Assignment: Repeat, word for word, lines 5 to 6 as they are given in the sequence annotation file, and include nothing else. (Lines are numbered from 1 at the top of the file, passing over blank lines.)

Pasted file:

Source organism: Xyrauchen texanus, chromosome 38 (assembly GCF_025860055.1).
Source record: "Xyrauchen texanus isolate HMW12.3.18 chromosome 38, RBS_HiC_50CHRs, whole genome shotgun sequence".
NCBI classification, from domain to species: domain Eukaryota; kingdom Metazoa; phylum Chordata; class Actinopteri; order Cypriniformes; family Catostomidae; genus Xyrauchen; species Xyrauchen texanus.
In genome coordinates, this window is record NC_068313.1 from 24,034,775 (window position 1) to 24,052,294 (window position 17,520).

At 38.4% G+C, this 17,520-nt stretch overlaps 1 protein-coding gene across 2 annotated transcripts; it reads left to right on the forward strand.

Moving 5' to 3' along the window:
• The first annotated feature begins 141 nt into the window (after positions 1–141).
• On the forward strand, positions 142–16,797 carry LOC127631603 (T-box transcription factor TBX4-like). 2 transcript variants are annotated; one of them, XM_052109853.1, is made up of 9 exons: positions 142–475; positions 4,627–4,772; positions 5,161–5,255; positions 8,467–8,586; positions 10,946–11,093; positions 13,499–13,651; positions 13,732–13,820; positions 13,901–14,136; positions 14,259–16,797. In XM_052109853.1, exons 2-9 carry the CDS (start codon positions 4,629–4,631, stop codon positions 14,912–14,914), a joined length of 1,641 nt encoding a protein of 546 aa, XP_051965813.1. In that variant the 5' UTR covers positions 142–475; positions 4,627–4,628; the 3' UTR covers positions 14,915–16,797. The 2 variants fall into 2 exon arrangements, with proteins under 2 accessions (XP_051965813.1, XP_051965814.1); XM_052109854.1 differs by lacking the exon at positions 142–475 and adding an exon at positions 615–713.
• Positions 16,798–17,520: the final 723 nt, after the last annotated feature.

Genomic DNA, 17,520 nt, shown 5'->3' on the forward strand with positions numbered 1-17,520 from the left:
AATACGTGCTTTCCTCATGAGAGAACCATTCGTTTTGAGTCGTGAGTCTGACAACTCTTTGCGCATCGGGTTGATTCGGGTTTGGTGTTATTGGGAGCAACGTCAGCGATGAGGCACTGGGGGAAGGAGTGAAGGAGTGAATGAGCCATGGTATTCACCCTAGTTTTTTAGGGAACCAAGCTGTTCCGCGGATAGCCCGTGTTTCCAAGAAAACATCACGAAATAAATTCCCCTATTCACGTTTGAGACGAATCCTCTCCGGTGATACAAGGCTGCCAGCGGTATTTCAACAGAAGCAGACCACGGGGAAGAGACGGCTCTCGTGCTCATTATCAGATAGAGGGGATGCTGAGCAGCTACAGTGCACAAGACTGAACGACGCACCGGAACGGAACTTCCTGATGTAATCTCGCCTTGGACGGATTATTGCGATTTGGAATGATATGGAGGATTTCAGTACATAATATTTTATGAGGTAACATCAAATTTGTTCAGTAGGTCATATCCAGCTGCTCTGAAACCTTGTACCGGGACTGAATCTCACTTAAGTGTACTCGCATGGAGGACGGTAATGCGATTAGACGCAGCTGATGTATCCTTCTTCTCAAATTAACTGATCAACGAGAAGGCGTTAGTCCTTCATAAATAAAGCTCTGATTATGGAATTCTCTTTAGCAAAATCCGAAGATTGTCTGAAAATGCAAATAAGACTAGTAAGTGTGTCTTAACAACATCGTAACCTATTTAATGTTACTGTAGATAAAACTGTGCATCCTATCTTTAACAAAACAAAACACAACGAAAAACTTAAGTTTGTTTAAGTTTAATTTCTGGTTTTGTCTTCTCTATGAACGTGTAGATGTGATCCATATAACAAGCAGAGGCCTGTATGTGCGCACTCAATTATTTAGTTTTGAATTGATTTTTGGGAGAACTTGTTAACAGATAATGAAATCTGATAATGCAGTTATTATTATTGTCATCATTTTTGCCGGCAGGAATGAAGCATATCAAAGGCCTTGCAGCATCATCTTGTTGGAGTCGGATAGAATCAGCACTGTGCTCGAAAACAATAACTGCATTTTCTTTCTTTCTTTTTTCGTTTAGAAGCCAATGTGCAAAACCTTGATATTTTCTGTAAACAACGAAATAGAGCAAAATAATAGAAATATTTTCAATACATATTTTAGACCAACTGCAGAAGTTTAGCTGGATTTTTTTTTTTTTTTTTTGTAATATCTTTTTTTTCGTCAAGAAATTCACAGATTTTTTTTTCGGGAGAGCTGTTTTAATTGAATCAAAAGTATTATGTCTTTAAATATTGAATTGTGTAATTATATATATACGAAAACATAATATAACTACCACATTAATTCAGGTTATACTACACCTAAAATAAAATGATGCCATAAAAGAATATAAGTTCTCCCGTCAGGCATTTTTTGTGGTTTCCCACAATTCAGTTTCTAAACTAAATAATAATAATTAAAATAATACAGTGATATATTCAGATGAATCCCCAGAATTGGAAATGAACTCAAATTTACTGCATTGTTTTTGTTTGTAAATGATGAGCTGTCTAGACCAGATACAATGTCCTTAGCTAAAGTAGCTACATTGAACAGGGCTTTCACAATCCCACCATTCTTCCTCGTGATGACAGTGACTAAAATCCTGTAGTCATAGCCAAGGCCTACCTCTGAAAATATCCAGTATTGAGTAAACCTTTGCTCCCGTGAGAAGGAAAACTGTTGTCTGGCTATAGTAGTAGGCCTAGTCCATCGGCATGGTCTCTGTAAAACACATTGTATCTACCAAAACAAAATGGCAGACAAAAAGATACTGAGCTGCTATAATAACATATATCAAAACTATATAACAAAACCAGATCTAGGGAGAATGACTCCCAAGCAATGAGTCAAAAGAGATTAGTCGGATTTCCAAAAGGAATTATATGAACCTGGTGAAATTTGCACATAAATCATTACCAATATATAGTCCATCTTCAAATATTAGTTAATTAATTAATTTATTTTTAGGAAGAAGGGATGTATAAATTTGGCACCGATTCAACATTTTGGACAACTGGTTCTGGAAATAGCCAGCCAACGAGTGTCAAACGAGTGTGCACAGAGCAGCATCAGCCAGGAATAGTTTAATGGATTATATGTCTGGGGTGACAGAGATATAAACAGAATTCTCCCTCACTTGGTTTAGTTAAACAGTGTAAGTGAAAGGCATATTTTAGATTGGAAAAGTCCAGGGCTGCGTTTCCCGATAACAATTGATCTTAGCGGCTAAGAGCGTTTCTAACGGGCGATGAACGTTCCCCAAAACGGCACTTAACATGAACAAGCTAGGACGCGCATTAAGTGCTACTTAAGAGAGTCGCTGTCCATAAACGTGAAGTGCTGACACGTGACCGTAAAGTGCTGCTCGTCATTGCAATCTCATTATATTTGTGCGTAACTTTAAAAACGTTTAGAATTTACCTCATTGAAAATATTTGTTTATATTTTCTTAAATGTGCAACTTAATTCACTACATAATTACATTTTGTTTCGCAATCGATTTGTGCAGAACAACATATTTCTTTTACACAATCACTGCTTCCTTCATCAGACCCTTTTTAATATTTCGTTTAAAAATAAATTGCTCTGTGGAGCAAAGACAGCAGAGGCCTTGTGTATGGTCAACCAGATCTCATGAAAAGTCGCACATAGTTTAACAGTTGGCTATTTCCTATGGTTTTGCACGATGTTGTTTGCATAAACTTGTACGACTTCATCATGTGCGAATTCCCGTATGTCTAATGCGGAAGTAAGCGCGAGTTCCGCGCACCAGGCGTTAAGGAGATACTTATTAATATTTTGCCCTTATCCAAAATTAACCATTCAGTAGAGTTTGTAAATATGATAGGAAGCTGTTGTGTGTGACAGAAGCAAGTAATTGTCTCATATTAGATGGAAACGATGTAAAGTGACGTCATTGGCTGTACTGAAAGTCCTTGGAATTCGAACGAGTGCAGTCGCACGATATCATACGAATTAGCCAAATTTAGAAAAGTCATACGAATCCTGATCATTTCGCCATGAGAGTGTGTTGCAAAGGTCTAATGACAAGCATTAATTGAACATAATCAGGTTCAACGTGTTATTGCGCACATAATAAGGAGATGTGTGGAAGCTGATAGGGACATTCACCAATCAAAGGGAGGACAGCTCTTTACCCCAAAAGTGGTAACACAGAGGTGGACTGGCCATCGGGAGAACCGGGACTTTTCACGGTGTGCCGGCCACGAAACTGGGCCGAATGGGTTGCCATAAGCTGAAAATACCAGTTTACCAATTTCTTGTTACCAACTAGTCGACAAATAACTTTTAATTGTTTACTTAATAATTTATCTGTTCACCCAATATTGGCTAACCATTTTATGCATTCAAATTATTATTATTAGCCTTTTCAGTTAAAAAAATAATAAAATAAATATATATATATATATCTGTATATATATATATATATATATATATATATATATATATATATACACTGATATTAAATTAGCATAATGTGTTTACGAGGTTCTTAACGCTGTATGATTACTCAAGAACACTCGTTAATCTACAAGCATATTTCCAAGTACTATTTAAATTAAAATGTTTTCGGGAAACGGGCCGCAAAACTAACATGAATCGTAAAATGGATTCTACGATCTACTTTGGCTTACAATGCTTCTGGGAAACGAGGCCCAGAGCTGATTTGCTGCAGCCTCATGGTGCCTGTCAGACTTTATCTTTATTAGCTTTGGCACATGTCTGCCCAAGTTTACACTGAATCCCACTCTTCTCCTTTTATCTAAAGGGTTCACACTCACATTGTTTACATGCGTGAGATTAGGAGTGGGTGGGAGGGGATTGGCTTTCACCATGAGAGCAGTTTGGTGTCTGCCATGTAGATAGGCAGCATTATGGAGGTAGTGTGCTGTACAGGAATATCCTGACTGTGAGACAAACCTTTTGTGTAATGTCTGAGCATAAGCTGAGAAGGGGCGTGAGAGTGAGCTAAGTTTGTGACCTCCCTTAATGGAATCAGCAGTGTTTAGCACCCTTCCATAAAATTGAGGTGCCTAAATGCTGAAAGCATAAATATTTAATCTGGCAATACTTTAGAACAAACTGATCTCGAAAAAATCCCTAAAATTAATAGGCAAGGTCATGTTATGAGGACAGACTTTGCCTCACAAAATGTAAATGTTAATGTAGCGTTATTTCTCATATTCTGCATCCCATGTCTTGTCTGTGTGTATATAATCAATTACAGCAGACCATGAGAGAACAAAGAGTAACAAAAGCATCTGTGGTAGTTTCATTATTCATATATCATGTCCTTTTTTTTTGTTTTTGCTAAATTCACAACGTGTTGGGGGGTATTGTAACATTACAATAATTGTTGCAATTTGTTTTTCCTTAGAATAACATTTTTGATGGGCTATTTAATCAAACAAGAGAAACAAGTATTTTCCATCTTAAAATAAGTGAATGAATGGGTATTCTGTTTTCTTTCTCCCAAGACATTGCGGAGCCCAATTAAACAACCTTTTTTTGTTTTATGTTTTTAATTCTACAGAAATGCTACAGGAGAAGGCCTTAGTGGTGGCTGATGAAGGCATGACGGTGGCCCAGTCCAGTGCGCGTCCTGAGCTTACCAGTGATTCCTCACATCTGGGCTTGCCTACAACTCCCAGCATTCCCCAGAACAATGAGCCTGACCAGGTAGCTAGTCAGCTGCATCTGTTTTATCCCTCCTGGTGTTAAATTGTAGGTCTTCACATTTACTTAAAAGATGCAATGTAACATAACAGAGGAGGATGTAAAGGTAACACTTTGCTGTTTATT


At 38.4% G+C, this 17,520-nt stretch overlaps 1 protein-coding gene across 2 annotated transcripts; it reads left to right on the forward strand.

Moving 5' to 3' along the window: